Some cancer patients seek out yoga as way to alleviate the symptoms and side effects of treatment. Palliative care experts know yoga can help with flexibility and strength and range of motion. Research studies don’t necessarily maintain that yoga should be a primary treatment, but do support that it may improve a cancer patient’s quality of life since it has been shown to relieve stress that is associated with cancer treatments and/or the disease’s advancement.
Leading cancer centers in the United States including Memorial Sloan-Kettering, MD Anderson, and Dana-Farber Cancer Institute have taken steps to offer yoga as an alternative adjunct therapy for cancer patients.
Traditionally, the majority of research regarding cancer and yoga focused primarily on patients with breast cancer; however, recent research has begun to focus on all types of cancer patients.
Outcomes from these studies show that there are both physical and mental benefits for cancer patients. According to a medical article titled, Yoga for Cancer Patients and Survivors, by Julienne E. Bower PhD, Beth Sternlieb, Deborah Garet, MPH, and Alison Woolery, MA, “Nine studies conducted with cancer patients and survivors yielded modest improvements in sleep quality, mood, stress, cancer-related distress, cancer-related symptoms, and overall quality of life.”
Yoga and Relief of Cancer Symptoms and Treatment Side Effects
Yoga is the practice of using specific exercises and methods that teach proper breathing, posture, and meditation in order to gain physical and mental control over the body for better overall well-being. The benefits of yoga lead to overall improved physical fitness and relaxation. These benefits in turn may give cancer patients relief from cancer symptoms and side effects. Various studies show that patients who participate in two to seven yoga sessions per week (approximately 75 to 90 min. per session) may experience positive results.
Yoga and Anxiety/Stress Symptoms
A common occurrence in cancer patients is shallow breathing or inefficient breathing due to the stress of having a disease. Yoga may be beneficial to cancer patients because it teaches proper slow and deep breathing techniques that increase oxygen and decrease stress and anxiety.
According to The American Cancer Society, studies relating to yoga and the immune system have shown that yoga positively affects the immune system by lowering levels of stress that may contribute to the progression of cancers. Additionally, yoga helps reduce overall stress on the body that in turn reduces the release of cortisol that has been shown to contribute to tumor growth and other cancer indicators.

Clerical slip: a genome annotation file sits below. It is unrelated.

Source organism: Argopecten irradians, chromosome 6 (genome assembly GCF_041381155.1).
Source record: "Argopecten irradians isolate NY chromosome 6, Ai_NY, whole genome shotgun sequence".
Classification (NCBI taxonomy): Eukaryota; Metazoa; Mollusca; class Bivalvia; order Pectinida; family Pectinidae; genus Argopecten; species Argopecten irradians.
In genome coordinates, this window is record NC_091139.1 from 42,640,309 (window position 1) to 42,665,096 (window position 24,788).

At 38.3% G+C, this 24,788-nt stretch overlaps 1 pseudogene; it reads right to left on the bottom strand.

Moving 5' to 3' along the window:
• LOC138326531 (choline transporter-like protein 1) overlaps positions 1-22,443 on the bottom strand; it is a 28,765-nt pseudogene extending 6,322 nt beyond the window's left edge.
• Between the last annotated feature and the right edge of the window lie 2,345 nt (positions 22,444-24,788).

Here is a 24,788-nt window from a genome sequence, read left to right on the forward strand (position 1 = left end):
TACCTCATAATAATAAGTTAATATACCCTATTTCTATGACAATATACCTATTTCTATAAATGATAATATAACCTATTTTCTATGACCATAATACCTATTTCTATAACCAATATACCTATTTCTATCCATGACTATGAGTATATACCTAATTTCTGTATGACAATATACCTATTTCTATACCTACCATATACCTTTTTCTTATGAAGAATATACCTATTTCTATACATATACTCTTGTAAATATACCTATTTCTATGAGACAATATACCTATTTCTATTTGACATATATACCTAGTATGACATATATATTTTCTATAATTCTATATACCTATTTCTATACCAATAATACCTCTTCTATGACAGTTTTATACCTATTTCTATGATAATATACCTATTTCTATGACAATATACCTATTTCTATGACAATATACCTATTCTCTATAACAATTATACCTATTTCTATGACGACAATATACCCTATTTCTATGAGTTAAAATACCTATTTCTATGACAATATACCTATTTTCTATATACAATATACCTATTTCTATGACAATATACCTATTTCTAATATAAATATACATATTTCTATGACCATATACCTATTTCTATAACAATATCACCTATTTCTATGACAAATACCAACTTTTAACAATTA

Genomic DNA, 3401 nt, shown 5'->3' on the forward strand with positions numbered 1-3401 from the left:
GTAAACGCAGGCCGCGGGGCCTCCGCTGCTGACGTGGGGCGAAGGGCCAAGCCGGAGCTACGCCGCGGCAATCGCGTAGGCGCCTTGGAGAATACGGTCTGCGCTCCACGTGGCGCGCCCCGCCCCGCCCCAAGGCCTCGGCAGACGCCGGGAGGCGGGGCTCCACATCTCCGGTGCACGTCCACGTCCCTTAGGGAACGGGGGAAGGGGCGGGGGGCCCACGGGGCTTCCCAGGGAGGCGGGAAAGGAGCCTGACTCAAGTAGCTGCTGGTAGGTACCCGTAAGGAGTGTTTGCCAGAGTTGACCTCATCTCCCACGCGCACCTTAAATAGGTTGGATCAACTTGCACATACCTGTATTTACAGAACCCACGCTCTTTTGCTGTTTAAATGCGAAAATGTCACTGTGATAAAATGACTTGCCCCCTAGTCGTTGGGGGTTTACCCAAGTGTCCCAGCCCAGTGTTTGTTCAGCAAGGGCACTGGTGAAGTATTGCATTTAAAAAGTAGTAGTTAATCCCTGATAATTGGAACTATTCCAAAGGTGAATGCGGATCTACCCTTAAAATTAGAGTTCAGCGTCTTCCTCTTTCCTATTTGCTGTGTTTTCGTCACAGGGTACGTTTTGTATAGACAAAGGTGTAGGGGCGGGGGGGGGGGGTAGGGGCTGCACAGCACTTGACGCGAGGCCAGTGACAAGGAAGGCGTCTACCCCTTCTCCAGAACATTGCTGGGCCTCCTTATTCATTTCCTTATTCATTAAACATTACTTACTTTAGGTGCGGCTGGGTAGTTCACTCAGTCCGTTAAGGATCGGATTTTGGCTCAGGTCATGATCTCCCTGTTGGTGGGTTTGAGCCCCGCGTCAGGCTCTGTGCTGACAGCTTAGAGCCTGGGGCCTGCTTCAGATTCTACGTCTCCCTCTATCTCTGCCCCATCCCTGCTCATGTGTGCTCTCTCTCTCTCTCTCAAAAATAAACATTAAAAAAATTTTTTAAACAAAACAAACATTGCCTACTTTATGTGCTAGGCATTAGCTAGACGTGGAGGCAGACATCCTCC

Yoga and Decreased Insomnia
A study was conducted by the National Cancer Institute regarding cancer patients that had sleeping problems. After patients participated in yoga sessions for a period of one month (twice weekly), a significant number had less problems sleeping and were 20 percent less likely to use sleep medications. Their levels of fatigued were also reduced.
Another clinical trial involving lymphoma patients that participated in yoga and those that did not showed that the yoga patients slept for longer periods, fell asleep faster, and had less sleep disturbances than the patients that did not participate in yoga.
Yoga and Chronic Pain
A study published in March 2007 by the Journal of Pain and Symptom Management, states that women with breast cancer that participated in yoga experienced less fatigue and pain.
Yoga and the Depression
Cancer patients commonly suffer from depression due to their physical condition or negative effects and difficulties from cancer treatments. Patients that participate in yoga become more aware of their emotions and learn to replace negative thoughts with neutral thoughts. Breathing and meditation techniques help patients cope better with their situations. According to the Journal of Clinical Oncology, Alyson Moadel of the Albert Einstein College of Medicine, studied the relationship between breast cancer patients and the benefits of yoga. She found that patients who participated in yoga experienced more positive emotional improvements than patients that did not participate in yoga.
Yoga and Cancer Treatment Side Effects
A study conducted by MD Anderson Cancer Center showed that patients who participated in a trial of yoga classes (twice weekly) for a period of six weeks experienced less fatigue when undergoing radiation treatments. Additionally, the patients were less tired during the day.
Another study conducted by the Central Council for Research in Yoga and Naturopathy (CCRYN) showed that cancer patients who participated in yoga experienced a reduced level of side effects from chemotherapy toxicity. The cancer patients also seemed to have a greater threshold for pain and distress from chemo treatments.
Research associated with yoga and its benefits on cancer patients has involved a variety of factors such as various cancer types, stages of cancer, and treatment levels. The outcomes show a steady stream of positive effects on cancer patients and survivors that include improved sleep quality, decreased depression, reduced stress and anxiety, less cancer-related distress, physiological improvements, decreased pain, and an overall better quality of life.
Studies have shown that cancer patients have made improvements across different types or techniques of yoga. Patients experience different levels of improvement depending on the cancer type and stage, and at the point in which the patient begins participating in yoga therapy.
Sources of information on this page: MayoClinic, CNN, MSNBC, H. Lee Moffitt Cancer Center